So this comparison is NOT about directly comparing the two printed texts–although it might highlight some differences (or not).  It is actually a sort of distorted version of textual criticism (which I talked a lot about earlier in the project). We have two new witnesses with a complex transmission back story.  I want to collate these newly created witnesses, to better understand how they are related and how they can be combined to create a single Best text. 

There are a number of software tools that can carry out this comparison, helping us surface both technical and textual issues with the HTML files.  I started from the HTML edited using BlueFish, with each edition consisting of six separate files.  First, I wanted to ensure the two witnesses had a uniform format so that the comparison would reveal textual differences rather than a bunch of inconsistencies in HTML tags.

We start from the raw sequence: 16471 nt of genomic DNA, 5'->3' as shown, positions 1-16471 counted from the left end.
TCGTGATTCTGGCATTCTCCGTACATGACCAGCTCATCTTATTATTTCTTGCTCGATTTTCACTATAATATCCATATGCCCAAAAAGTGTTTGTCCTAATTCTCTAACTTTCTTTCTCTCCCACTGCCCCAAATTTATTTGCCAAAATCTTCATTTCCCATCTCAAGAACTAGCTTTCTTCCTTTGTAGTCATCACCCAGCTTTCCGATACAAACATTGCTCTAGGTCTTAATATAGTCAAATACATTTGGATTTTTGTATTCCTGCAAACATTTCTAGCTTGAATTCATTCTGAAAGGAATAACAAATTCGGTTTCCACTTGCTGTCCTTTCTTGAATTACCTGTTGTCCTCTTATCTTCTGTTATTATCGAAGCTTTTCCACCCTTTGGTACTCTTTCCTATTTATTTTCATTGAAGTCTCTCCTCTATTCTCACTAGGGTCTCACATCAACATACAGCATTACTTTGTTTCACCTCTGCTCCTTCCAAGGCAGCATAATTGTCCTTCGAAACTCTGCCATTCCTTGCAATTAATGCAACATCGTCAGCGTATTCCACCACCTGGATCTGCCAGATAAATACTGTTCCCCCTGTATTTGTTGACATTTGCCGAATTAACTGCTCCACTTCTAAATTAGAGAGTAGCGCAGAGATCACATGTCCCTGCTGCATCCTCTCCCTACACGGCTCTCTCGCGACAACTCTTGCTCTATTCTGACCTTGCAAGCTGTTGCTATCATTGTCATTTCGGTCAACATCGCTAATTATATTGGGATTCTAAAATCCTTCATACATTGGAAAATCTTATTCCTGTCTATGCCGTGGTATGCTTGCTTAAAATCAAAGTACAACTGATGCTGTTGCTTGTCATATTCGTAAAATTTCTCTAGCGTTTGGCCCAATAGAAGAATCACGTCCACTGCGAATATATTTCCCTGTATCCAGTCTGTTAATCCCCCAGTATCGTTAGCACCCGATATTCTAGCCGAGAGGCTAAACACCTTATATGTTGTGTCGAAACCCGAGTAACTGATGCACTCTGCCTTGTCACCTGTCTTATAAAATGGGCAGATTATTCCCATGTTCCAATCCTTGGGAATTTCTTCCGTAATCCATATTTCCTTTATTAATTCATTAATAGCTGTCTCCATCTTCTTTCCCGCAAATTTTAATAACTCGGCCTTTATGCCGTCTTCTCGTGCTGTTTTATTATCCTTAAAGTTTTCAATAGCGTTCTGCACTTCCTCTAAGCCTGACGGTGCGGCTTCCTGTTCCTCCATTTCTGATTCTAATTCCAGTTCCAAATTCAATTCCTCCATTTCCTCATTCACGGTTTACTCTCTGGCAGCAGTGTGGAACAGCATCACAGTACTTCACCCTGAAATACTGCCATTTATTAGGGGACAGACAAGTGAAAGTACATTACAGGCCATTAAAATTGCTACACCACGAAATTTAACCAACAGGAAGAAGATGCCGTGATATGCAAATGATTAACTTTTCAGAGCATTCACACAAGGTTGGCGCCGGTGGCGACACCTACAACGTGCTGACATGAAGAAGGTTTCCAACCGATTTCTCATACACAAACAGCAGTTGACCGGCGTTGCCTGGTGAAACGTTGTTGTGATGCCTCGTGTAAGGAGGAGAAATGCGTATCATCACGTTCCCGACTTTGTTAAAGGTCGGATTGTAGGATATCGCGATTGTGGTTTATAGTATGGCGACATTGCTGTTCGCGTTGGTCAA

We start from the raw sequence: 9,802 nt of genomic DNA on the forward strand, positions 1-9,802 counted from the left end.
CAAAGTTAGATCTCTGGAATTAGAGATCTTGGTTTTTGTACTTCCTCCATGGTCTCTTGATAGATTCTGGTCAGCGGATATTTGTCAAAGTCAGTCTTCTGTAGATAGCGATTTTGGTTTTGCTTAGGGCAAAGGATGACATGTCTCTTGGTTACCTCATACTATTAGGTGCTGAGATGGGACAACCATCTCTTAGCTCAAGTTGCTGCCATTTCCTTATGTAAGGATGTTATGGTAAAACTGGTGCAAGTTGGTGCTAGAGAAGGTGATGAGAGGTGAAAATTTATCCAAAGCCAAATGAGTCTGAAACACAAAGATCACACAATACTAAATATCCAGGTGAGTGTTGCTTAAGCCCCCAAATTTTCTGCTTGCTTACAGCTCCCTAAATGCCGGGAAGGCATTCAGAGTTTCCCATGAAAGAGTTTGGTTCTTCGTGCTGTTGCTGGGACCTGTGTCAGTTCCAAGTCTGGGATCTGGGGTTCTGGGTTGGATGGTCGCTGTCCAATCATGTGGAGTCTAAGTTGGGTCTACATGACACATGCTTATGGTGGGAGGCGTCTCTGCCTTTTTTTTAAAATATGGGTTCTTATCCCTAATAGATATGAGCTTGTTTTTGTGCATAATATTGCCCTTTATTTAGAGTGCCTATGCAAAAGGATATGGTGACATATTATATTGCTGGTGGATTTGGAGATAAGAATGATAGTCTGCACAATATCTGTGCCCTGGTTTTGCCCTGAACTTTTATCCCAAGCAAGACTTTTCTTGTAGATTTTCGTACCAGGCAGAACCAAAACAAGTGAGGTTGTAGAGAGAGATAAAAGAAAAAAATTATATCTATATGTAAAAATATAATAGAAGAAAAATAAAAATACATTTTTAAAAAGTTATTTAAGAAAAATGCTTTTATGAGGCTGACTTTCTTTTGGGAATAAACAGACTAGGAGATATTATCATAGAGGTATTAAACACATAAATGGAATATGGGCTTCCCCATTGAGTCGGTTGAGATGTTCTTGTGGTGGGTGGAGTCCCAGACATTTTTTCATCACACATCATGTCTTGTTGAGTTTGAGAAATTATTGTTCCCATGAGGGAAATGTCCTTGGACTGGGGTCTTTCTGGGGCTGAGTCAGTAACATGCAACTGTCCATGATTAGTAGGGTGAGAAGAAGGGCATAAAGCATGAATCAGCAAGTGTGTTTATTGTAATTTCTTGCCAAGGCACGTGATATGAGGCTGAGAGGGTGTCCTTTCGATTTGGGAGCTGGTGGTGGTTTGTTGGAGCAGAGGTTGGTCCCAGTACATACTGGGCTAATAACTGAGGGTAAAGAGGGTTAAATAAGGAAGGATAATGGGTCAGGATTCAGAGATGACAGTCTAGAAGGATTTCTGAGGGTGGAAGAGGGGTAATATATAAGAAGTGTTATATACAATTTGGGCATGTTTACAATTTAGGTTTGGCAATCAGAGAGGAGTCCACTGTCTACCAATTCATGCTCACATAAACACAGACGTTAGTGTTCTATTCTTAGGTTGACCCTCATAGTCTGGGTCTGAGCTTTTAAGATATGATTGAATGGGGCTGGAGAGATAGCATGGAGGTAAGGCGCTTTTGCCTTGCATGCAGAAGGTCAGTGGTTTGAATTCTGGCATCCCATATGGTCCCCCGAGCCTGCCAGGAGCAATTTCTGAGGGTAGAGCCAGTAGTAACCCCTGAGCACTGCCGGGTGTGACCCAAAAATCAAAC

Sigil is a surprisingly efficient tool for this job, following steps similar to EPUB creation I described in an earlier post.  Open Sigil, click File > Add > Existing files, and select the six HTML files for an edition.  In the “Book Browser” pane (left side by default) highlight the six files you just added, then right click and select Merge.  This quickly and cleanly combines the files into a single HTML.  Next, I did a quick Find & Replace sweep for known issues, such as “So” being recognized as “80” and the exotic characters “fi” (which is not “f i”) and “fl” (which is not “f l”).  I also did a quick check of the Report (Tools > Reports > Characters in HTML) and Spellcheck for any strange OCR artifacts.  These are obvious transmission errors that just need to be fixed!  Then I right click on the HTML file in the “Book Browser” and choose Save As.  This allows you to “export” a HTML file from the EPUB.

After completing these steps for the two editions, we have two HTML files ready for comparison.  I will describe the next step in the next post!